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SPOTLIGHT: TURKEY AND RUSSIA, REUNITED AGAINST THE WEST

Russia and Turkey have historically straddled East And West, often in different ways and with different degrees of influence over the centuries. Right now, both countries appear crucial — and unpredictable as ever, each in the hands of imperious rulers. Thus all eyes today are on a meeting between Turkish President Recep Tayyip Erdogan and his Russian counterpart Vladimir Putin today in Saint Petersburg to "reset" ties between "friends."


The fact that Erdogan's first official visit to a foreign country since the failed coup in Turkey last month is to Russia undoubtedly carries a strong symbolic impact. Putin was notably among the first world leaders to call Erdogan and voice his support after the attempted takeover — in contrast with most Western countries, which Ankara has accused of withholding support in the crucial hours after the attempted July 15 putsch.


In an interview with the French daily Le Monde yesterday, the Turkish president slammed Western leaders for their lack of support and even accused the U.S. of supporting terrorism. Russia, too, has accused the West of supporting terrorism in Syria, Iraq and Ukraine. There is plenty that still stands in the way of a true Ankara-Moscow partnership, most notably Syria itself. But if the beginning of any good alliance is a common adversary, then Putin and Erdogan will have had plenty to talk about in Saint Petersburg.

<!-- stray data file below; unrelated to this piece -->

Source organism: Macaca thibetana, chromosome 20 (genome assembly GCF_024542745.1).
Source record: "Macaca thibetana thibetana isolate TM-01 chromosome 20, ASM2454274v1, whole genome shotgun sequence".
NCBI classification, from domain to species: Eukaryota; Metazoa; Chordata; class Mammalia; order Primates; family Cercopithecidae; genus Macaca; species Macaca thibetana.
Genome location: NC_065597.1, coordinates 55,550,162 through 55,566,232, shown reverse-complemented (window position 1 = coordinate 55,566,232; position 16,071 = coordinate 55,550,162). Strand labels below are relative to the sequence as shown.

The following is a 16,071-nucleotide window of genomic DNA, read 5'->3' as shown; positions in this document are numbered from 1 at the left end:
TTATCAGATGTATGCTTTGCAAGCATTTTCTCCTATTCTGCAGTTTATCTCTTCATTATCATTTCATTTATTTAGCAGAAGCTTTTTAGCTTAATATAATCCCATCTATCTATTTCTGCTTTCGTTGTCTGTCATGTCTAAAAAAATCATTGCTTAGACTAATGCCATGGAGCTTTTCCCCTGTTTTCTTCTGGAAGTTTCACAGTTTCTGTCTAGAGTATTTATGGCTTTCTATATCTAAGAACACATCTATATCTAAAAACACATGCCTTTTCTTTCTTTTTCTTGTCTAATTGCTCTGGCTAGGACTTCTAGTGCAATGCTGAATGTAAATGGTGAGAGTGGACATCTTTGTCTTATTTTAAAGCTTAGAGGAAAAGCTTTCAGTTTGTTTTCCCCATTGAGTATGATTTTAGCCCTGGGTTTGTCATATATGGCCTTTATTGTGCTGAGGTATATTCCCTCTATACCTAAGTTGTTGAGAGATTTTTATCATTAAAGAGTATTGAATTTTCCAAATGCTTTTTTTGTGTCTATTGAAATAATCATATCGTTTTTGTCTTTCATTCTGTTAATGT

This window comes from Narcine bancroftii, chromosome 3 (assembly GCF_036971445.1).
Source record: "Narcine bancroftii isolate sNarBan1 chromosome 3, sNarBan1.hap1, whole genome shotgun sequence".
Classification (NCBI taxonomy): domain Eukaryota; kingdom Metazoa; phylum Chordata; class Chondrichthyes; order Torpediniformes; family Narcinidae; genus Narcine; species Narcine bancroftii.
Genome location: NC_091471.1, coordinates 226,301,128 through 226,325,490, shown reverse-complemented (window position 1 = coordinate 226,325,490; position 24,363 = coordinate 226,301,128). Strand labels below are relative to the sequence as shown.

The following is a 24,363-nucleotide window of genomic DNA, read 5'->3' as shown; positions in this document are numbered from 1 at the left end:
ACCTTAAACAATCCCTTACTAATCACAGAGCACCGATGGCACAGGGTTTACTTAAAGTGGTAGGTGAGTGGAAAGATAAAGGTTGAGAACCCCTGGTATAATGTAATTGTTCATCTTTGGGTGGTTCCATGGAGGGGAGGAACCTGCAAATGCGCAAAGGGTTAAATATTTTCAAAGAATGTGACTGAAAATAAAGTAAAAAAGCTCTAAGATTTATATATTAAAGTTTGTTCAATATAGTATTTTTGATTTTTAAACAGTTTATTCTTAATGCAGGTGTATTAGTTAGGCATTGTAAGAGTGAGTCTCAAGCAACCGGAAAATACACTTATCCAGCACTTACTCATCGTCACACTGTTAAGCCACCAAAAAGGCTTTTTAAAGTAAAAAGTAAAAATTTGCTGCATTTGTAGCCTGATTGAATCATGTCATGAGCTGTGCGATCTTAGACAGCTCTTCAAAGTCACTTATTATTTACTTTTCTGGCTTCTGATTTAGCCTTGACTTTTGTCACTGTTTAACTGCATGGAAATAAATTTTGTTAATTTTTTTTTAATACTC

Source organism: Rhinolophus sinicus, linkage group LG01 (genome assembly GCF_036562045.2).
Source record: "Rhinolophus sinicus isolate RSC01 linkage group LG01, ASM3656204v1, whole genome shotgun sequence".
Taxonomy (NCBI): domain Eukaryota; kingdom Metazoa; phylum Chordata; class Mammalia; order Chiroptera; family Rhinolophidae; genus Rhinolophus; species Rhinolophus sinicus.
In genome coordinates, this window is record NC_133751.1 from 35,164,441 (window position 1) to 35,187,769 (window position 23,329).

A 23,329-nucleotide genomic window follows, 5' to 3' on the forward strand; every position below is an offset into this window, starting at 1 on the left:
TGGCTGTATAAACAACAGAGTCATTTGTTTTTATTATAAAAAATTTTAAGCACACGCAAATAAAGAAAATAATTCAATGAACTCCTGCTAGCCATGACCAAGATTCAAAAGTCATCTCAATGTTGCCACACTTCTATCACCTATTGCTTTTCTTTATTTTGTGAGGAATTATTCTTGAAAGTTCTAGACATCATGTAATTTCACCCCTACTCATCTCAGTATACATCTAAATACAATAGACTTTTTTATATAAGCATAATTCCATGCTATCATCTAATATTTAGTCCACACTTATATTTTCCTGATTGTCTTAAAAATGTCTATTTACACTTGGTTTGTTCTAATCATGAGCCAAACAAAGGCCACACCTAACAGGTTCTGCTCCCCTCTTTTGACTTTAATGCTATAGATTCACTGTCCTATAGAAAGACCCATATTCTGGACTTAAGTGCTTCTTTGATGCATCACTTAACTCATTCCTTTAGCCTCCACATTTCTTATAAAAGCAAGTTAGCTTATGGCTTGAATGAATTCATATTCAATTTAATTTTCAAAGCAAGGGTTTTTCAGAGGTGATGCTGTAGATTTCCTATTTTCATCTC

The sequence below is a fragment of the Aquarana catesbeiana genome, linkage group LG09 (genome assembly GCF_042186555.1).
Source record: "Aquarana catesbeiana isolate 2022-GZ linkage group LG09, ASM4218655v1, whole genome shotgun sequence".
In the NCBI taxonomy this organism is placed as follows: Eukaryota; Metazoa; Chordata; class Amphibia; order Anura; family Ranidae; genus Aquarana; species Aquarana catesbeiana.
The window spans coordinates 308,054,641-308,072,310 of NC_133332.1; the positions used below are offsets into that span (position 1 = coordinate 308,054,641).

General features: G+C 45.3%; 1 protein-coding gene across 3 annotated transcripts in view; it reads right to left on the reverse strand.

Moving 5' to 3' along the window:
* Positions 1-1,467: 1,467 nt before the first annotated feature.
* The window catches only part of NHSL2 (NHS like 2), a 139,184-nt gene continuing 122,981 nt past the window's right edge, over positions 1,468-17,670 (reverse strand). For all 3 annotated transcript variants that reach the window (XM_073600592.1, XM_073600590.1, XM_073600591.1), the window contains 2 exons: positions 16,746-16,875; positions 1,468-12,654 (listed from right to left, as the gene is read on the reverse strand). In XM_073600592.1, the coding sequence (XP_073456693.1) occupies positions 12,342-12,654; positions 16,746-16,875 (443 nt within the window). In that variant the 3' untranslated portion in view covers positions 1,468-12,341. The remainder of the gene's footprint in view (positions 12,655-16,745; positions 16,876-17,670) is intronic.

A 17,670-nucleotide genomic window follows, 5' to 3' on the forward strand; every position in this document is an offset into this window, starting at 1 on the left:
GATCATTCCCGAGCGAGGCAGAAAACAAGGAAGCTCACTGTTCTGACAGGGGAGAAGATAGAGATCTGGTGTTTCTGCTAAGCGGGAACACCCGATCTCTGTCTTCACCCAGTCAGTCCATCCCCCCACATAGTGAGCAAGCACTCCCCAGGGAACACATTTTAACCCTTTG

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food / travel

Denied The Nile: Aboard Cairo's Historic Houseboats Facing Destruction

Despite opposition, authorities are proceeding with the eviction of residents of traditional houseboats docked along the Nile in Egypt's capital, as the government aims to "renovate" the area – and increase its economic value.

Houseboats on the Nile in Zamalek, Cairo

Ahmed Medhat and Rana Mamdouh

With an eye on increasing the profitability of the Nile's traffic and utilities, the Egyptian government has begun to forcibly evict residents and owners of houseboats docking along the banks of the river, in the Kit Kat area of Giza, part of the Greater Cairo metropolis.

The evictions come following an Irrigation Ministry decision, earlier this month, to remove the homes that have long docked along the river.

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